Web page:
1. Rinse head of cabbage.
2. Save a large outer leaf of cabbage to aid in keeping shredded cabbage sumberged in liquid.
3. Core and slice cabbage
4. Place cabbage in a large bowl and any additional vegetables, if desired.
5. Weigh and add appropriate amount of salt and any other desired seasoning.
6. Massage with your hands until it begins to release liquid.
7. Pack the cabbage into a jar and press down with a tamper, your fist or a ladle leaving several inches of headspace.
8. Fold up a cabbage leaf to approximately the size of the container and place on top of the sliced cabbage in the jar.
9. Place some type of weight on top of the cabbage leaf to keep the cabbage submerged in brine.
10. Add additional liquid, if needed, to ensure that the cabbage is submerged. Use a solution of 1 tsp. non-iodized salt to 1 cup non-chlorinated water. Most cabbage in the supermarket is not super fresh. That's ok, it just means that it will produce less liquid than a fresher cabbage. I highly recommend that you add 1/2 cup to 1 cup of additional salt water liquid per quart to your sauerkraut, especially if you're using a cabbage from the store. The reason for this is that when you put the finished sauerkraut in the fridge, it will soak up liquid as it chills, and you don't want dry sauerkraut!
11. Place a lid on the jar and turn back slightly, so it's not airtight, allowing the pressure to escape. Place a plate under the jar to catch any bubbling over that may occur.
12. Continue to press cabbage down occasionally during the first 24 hours. It will continue to release liquid.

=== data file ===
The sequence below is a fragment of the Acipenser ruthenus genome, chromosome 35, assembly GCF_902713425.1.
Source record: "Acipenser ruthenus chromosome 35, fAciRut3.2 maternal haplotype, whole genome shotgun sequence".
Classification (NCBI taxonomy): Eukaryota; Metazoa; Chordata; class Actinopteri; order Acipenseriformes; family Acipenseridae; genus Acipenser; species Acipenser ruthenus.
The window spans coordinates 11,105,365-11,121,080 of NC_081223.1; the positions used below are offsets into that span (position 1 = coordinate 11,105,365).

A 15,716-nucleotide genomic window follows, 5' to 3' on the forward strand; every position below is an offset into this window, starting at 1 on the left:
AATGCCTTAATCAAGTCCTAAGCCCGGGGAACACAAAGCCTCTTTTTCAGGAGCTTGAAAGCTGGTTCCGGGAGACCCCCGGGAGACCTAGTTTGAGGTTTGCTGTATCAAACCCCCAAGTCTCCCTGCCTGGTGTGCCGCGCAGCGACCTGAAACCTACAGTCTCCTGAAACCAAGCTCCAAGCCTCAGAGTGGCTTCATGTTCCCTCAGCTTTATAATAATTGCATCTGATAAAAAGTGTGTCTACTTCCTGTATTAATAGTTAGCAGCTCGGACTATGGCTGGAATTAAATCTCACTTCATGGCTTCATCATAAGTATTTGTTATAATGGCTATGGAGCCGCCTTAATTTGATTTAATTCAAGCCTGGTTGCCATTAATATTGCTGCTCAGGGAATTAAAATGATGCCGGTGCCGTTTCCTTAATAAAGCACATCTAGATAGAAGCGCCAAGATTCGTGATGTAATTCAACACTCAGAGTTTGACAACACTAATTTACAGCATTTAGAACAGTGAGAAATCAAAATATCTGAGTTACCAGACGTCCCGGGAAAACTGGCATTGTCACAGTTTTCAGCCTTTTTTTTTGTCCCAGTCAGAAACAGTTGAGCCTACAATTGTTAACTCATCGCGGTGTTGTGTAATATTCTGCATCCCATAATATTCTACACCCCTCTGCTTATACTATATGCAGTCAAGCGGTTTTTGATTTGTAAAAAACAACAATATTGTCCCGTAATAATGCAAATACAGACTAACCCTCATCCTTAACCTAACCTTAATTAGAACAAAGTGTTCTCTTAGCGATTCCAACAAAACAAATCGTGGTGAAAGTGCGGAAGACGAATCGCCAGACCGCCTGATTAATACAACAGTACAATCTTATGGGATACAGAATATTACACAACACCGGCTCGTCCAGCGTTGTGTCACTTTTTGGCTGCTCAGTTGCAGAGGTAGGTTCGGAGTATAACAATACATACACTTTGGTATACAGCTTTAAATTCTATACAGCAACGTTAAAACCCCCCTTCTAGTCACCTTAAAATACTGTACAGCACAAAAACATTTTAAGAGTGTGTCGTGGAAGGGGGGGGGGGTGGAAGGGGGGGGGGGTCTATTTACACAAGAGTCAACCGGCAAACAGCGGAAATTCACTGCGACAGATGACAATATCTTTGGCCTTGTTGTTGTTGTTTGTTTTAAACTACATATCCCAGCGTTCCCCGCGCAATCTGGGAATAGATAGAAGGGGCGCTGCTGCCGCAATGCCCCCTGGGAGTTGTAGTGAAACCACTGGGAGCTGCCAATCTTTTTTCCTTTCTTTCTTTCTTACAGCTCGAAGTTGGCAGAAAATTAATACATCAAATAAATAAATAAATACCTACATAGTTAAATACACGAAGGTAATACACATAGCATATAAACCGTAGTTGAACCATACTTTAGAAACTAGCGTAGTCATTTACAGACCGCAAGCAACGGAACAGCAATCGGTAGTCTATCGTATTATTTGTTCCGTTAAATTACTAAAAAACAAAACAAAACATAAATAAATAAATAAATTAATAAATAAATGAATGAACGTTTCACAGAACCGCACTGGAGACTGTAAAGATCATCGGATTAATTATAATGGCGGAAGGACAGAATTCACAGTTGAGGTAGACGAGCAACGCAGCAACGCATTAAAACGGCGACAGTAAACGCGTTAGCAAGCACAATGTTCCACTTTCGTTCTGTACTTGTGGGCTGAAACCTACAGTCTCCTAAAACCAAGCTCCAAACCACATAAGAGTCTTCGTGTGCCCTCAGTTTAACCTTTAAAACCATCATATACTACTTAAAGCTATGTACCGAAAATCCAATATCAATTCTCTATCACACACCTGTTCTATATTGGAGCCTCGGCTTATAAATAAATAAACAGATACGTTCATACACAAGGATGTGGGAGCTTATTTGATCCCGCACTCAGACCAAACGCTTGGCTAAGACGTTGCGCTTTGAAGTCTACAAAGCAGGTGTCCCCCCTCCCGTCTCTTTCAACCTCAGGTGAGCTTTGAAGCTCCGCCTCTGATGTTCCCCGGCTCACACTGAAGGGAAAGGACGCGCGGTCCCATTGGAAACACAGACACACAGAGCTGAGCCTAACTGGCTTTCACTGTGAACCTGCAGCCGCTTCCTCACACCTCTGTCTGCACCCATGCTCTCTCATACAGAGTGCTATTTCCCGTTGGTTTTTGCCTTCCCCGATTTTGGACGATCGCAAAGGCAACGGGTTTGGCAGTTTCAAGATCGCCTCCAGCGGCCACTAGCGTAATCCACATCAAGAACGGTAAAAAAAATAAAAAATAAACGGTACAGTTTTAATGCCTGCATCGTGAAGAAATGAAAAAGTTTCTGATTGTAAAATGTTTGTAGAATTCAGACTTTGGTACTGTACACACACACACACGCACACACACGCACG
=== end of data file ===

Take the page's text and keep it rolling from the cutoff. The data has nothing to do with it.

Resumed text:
13. Each day, I recommend sliding a knife down the side of the jar to release air bubbles and pockets and pressing down on the sauerkraut. This will discourage mold growth. In addition, it will allow the jar to release pressure that builds as the sauerkraut ferments. Sauerkraut tends to be an active ferment and you don't want to have any sauerkraut explosions.
14. I generally let this ferment for a week or two, but you can let it go for as long as you like, with a minimum of 3 days in the summer and 4 days in the winter. The longer it ferments, the more complex the flavor will become. That being said, it's done when it tastes good to you! The main indicator that the lactobacillus has begun to work is that it will begin to taste sour, rather than just salty.
15. Cover with an airtight lid and store in the fridge for up to a year.
Some people salt their cabbage to taste, but if you want a greater likelihood of successful ferments like sauerkraut and curtido, invest in an inexpensive scale. There are many kitchen scales under $10 on Amazon. If you plan on doing sourdough anytime in the future, a kitchen scale will come in handy for that as well. Make sure to get one that measures in grams, as well as ounces.
If you don't have non-chlorinated water, set water out for at least 30 minutes and preferably overnight. This will allow the chlorine to dissipate, otherwise chlorine can kill the beneficial organisms necessary for a successful ferment.
I like these lids for ferments because they allow some of the gas to escape, but they also do not deteriorate and get yucky around the rim of the jar when ferments are stored in the fridge long term. If you want a tighter seal in the fridge, you can use seals like this with the lids.
About 1 1/2 pounds of cabbage will fit in a 1 quart jar. It looks like a lot at first, but as it releases liquid, it will reduce by quite a bit.
I don't love plain sauerkraut. I think of sauerkraut as a backdrop for all kinds of interesting flavors. Use your imagination. Try to use whole spices rather than ground, as ground spices are more prone to mold.
Lemon/Dill: 1 1/2 lb. cabbage, 3 tsp. salt, 3 Tbsp. lemon juice, 1 tsp. dried dill, 3 cloves minced garlic, 2 diced green onions, additional liquid: 1/2 cup water and 1/2 tsp salt.
Red Cabbage instead of Green
Thinly sliced, or grated Apple
Thinly sliced, or grated Carrot
Thinly sliced, or grated Beets
Thinly sliced, or grated Celery Root
Thinly sliced, or grated Daikon Radish
Thinly sliced, or grated Ginger